The Road goes ever on and on; Down from the door where it began;
Now far ahead the Road has gone; And I must follow, if I can;
Pursuing it with eager feet; Until it joins some larger way;
Where many paths and errands met; And whither then? I cannot say.

[JRR Tolkien, Lord of the Rings]

Tuesday 31 October 2017

Peña de la Lobera (719m)

The Aire at Lanestosa

When Mick visited Lanestosa's Tourist Office on Saturday, he was advised against the route marked in yellow in the village's walks leaflet, on the basis that it is not well waymarked. Today we thought we'd go and see whether 'not well waymarked' meant 'abandoned and impossible to follow'.

Looking down on the village not long after we started heading up the hill

Following what appeared to be a very old, but well constructed trackway as it zigzagged up the hill, we learnt that there was absolutely no waymarking at all, but that the route was perfectly followable when armed with the route downloaded onto an electronic map.

It's clear that at some point the old trackway had become very overgrown, as there are still the remains of tree stumps along its line. Not only has it been cleared, but a good chunk had also been recently strimmed.

Then, suddenly, the strimming stopped.

"Do you think we missed a turn?" I said to Mick and once we had dismissed that idea, I joked that the man they had sent to do the strimming had returned to the town hall to ask if they really wanted him to continue his efforts, as no-one ever goes that way anyway.

A few moments later the now-overgrown track suddenly dead-ended on a steep, ungrazed hillside. There was, however, a hint of a line to follow* in that grass and it led us, by and by, to a bit of the barbed wire fence where the bottom strand had been hooked up to the one above it. We duly crawled under, noting that we were still exactly on the line of the route I had downloaded.

Photos never truly represent how steep a hillside is. Falling on some bits of this would be ...unfortunate.

Reaching the top, it felt a bit like Marilyn bagging can be - the highpoint was just a limestone outcrop in a field of cattle. We were barely any higher than the road that joined a few farms up on this ridge.

Mick strides towards the top

As unsatisfactory as the top was, it did afford us a view of the hill we went up on Sunday that made it look far more dramatic than it had felt when we had been on it...

...and the outlook in the other direction wasn't too shoddy either:

Elevenses was had on the top, watching a bull, about 100m away, that was watching us. We didn't feel unduly threatened, feeling sure he wouldn't be inclined to charge over the limestone pavement where we were perched.

Looking ahead to where the lollipop route was to take us next, a return along our outward route (the one where I had exclaimed "I'm glad we haven't got to come back this way" in respect of the steep ungrazed bit) came to look the more appealing option. Thus, retrace our steps we did - or as close as we could. It took us a while to find the right line across that steep bit, and we came out the other side thoroughly prickled having waded through gorse and done battle with brambles.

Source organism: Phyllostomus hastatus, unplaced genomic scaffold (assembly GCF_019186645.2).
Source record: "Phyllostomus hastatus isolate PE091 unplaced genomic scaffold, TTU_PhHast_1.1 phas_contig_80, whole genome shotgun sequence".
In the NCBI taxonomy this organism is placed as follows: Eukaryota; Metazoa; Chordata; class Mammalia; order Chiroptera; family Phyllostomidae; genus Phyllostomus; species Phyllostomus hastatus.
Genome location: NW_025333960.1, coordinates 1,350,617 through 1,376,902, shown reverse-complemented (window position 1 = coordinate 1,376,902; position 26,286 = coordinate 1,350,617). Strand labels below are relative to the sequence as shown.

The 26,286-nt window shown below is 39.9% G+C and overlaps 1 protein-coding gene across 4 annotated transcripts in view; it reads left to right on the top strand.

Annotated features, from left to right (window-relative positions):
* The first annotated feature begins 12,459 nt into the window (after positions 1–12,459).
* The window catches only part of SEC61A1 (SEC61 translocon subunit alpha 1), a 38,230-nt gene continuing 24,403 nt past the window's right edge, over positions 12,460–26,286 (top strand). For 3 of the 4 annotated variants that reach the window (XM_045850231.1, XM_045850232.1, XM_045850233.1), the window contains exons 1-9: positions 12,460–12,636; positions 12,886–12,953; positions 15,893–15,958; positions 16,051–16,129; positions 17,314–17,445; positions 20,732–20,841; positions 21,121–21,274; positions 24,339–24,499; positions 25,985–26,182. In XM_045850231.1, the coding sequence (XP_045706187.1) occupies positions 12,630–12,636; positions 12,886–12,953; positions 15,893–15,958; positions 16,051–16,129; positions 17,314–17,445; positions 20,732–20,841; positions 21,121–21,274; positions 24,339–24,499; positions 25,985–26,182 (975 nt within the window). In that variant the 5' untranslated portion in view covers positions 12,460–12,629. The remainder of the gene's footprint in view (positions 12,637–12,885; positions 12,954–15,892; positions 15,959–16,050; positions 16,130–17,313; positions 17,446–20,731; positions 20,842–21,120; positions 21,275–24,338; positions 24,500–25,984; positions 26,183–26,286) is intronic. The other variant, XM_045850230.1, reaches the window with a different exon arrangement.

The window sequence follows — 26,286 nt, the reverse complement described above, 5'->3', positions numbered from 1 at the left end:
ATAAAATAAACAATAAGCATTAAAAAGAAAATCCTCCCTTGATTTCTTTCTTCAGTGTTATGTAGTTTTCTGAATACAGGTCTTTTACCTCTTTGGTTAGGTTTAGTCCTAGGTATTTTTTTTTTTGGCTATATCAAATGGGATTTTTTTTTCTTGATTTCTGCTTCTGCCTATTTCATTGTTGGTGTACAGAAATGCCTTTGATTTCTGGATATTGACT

It was thus pleasing to regain the strimmed track, whereupon we immediately spotted the turn we had missed on our outward leg. Exactly where we thought the strimming stopped, there was a switchback, where the cropped grass continued. We can only assume we were distracted with the view across the valley as we strode on past it - and perhaps we should have just backtracked a few paces when I'd said "Do you think we missed a turn", but we weren't helped by (once again) the person who had recorded the gpx track having done exactly the same as us.

Back at Bertie, the outing had come in at 4.7 miles with 1300' of up and whilst it wasn't offensive, neither of us classed it as a good walk. It wasn't a patch on the one we had done on the other side of the valley. It's just a pity we didn't have today's weather for that one. As you may have noticed, today we were blessed with a perfect sky.

(*I wonder how many people have downloaded the same gpx file as I had, and thus have helped wear that same vague line through the long grass on that steep hillside, crawling under the same bit of barbed wire fence, because in the absence of waymarking, they only had the gpx route to go on, with no way of knowing that the person who recorded and posted it had gone awry.)


  1. Your overgrown path reminded me of a section on the SWCP in summer 2016:

    "I forgot to mention a couple of days ago a section of the path about a mile and half long was irritatingly overgrown - it was the National Trust again who ought to stick to looking after properties instead of fighting a loosing battle with nature and chopping trees down all over the place. A notice proclaimed the area to be suited to glowworms, yes glowworms, and good old NT didn't want to upset them by strimming the path."

    1. Our overgrown path would have been a lot less overgrown if we'd actually been on the right path!

      Some of the paths I walk at home are only passable in deep mid winter, when things have died back a bit. At least we've not encountered anything that bad here yet.

  2. Did you edit the OSM with the correct route? I use the "Go Map!" app on the iPhone :-)

    1. This was the first time in the trip that I downloaded some 1:25k map sections, rather than just using Open Cycle Map. I did that for the ease of offline use, and for the extra detail, but did note that there are far fewer tracks and paths marked on the 1:25k than there are on Open Cycle Map. As it goes, none of these paths were on OSM either. I'll have to look into editing - it sounds complicated!